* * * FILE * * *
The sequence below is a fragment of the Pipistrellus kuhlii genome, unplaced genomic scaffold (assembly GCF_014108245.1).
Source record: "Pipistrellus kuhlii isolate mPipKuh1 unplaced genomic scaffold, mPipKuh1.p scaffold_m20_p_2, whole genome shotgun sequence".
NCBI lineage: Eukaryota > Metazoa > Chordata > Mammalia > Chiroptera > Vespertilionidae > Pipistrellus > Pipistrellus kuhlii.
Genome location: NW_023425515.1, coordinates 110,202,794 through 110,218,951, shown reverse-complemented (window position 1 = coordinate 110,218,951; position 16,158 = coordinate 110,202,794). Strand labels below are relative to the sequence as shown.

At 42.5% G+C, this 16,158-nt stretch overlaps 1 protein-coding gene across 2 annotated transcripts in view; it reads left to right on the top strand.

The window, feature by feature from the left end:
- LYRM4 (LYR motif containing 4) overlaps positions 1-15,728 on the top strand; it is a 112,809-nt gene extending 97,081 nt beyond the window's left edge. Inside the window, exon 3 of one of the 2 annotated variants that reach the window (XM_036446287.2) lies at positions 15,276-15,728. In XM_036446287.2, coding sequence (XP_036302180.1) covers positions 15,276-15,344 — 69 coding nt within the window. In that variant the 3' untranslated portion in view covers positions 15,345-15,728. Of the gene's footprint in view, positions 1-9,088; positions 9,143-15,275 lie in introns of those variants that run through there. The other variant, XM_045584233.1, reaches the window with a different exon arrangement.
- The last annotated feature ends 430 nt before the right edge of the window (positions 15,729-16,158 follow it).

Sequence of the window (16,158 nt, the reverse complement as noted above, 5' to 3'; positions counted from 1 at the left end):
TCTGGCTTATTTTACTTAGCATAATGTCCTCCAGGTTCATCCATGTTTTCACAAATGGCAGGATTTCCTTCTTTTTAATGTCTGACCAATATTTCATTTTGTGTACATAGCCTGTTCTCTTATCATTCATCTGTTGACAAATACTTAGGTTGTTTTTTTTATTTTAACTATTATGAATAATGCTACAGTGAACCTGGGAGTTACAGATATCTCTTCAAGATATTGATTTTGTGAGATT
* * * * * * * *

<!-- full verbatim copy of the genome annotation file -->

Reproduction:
The sequence below is a fragment of the Pipistrellus kuhlii genome, unplaced genomic scaffold (assembly GCF_014108245.1).
Source record: "Pipistrellus kuhlii isolate mPipKuh1 unplaced genomic scaffold, mPipKuh1.p scaffold_m20_p_2, whole genome shotgun sequence".
NCBI lineage: Eukaryota > Metazoa > Chordata > Mammalia > Chiroptera > Vespertilionidae > Pipistrellus > Pipistrellus kuhlii.
Genome location: NW_023425515.1, coordinates 110,202,794 through 110,218,951, shown reverse-complemented (window position 1 = coordinate 110,218,951; position 16,158 = coordinate 110,202,794). Strand labels below are relative to the sequence as shown.

At 42.5% G+C, this 16,158-nt stretch overlaps 1 protein-coding gene across 2 annotated transcripts in view; it reads left to right on the top strand.

The window, feature by feature from the left end:
- LYRM4 (LYR motif containing 4) overlaps positions 1-15,728 on the top strand; it is a 112,809-nt gene extending 97,081 nt beyond the window's left edge. Inside the window, exon 3 of one of the 2 annotated variants that reach the window (XM_036446287.2) lies at positions 15,276-15,728. In XM_036446287.2, coding sequence (XP_036302180.1) covers positions 15,276-15,344 — 69 coding nt within the window. In that variant the 3' untranslated portion in view covers positions 15,345-15,728. Of the gene's footprint in view, positions 1-9,088; positions 9,143-15,275 lie in introns of those variants that run through there. The other variant, XM_045584233.1, reaches the window with a different exon arrangement.
- The last annotated feature ends 430 nt before the right edge of the window (positions 15,729-16,158 follow it).

Sequence of the window (16,158 nt, the reverse complement as noted above, 5' to 3'; positions counted from 1 at the left end):
TCTGGCTTATTTTACTTAGCATAATGTCCTCCAGGTTCATCCATGTTTTCACAAATGGCAGGATTTCCTTCTTTTTAATGTCTGACCAATATTTCATTTTGTGTACATAGCCTGTTCTCTTATCATTCATCTGTTGACAAATACTTAGGTTGTTTTTTTTATTTTAACTATTATGAATAATGCTACAGTGAACCTGGGAGTTACAGATATCTCTTCAAGATATTGATTTTGTGAGATT